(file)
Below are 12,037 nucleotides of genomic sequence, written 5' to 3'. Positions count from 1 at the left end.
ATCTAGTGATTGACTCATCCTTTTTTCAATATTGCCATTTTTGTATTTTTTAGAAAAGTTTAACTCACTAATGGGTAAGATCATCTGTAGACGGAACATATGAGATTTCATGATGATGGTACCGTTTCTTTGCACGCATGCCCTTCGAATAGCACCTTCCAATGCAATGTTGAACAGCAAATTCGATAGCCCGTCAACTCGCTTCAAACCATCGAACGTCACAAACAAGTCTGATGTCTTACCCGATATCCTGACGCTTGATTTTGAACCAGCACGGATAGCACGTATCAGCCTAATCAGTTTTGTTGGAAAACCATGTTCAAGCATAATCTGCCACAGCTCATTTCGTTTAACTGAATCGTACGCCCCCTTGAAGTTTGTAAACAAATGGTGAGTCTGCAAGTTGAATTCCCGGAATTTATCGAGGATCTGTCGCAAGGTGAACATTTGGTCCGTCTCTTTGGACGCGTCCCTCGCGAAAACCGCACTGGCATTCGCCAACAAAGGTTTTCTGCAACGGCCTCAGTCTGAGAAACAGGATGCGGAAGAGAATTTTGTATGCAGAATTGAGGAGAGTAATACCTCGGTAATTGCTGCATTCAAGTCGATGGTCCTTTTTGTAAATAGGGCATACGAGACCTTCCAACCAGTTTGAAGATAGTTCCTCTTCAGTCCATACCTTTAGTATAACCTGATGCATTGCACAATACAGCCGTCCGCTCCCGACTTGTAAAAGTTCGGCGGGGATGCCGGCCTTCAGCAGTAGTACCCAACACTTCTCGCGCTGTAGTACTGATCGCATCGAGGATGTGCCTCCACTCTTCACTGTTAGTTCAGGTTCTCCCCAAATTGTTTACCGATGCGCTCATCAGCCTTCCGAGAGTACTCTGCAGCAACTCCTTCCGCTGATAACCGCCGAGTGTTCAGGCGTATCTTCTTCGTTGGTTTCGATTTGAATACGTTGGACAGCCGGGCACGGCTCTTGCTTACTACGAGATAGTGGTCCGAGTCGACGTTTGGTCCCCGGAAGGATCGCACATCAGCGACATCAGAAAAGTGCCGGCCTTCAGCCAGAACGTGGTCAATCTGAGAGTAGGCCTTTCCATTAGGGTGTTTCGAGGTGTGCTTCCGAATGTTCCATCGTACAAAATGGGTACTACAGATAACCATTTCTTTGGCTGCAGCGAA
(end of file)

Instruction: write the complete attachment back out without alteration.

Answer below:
Below are 12,037 nucleotides of genomic sequence, written 5' to 3'. Positions count from 1 at the left end.
ATCTAGTGATTGACTCATCCTTTTTTCAATATTGCCATTTTTGTATTTTTTAGAAAAGTTTAACTCACTAATGGGTAAGATCATCTGTAGACGGAACATATGAGATTTCATGATGATGGTACCGTTTCTTTGCACGCATGCCCTTCGAATAGCACCTTCCAATGCAATGTTGAACAGCAAATTCGATAGCCCGTCAACTCGCTTCAAACCATCGAACGTCACAAACAAGTCTGATGTCTTACCCGATATCCTGACGCTTGATTTTGAACCAGCACGGATAGCACGTATCAGCCTAATCAGTTTTGTTGGAAAACCATGTTCAAGCATAATCTGCCACAGCTCATTTCGTTTAACTGAATCGTACGCCCCCTTGAAGTTTGTAAACAAATGGTGAGTCTGCAAGTTGAATTCCCGGAATTTATCGAGGATCTGTCGCAAGGTGAACATTTGGTCCGTCTCTTTGGACGCGTCCCTCGCGAAAACCGCACTGGCATTCGCCAACAAAGGTTTTCTGCAACGGCCTCAGTCTGAGAAACAGGATGCGGAAGAGAATTTTGTATGCAGAATTGAGGAGAGTAATACCTCGGTAATTGCTGCATTCAAGTCGATGGTCCTTTTTGTAAATAGGGCATACGAGACCTTCCAACCAGTTTGAAGATAGTTCCTCTTCAGTCCATACCTTTAGTATAACCTGATGCATTGCACAATACAGCCGTCCGCTCCCGACTTGTAAAAGTTCGGCGGGGATGCCGGCCTTCAGCAGTAGTACCCAACACTTCTCGCGCTGTAGTACTGATCGCATCGAGGATGTGCCTCCACTCTTCACTGTTAGTTCAGGTTCTCCCCAAATTGTTTACCGATGCGCTCATCAGCCTTCCGAGAGTACTCTGCAGCAACTCCTTCCGCTGATAACCGCCGAGTGTTCAGGCGTATCTTCTTCGTTGGTTTCGATTTGAATACGTTGGACAGCCGGGCACGGCTCTTGCTTACTACGAGATAGTGGTCCGAGTCGACGTTTGGTCCCCGGAAGGATCGCACATCAGCGACATCAGAAAAGTGCCGGCCTTCAGCCAGAACGTGGTCAATCTGAGAGTAGGCCTTTCCATTAGGGTGTTTCGAGGTGTGCTTCCGAATGTTCCATCGTACAAAATGGGTACTACAGATAACCATTTCTTTGGCTGCAGCGAA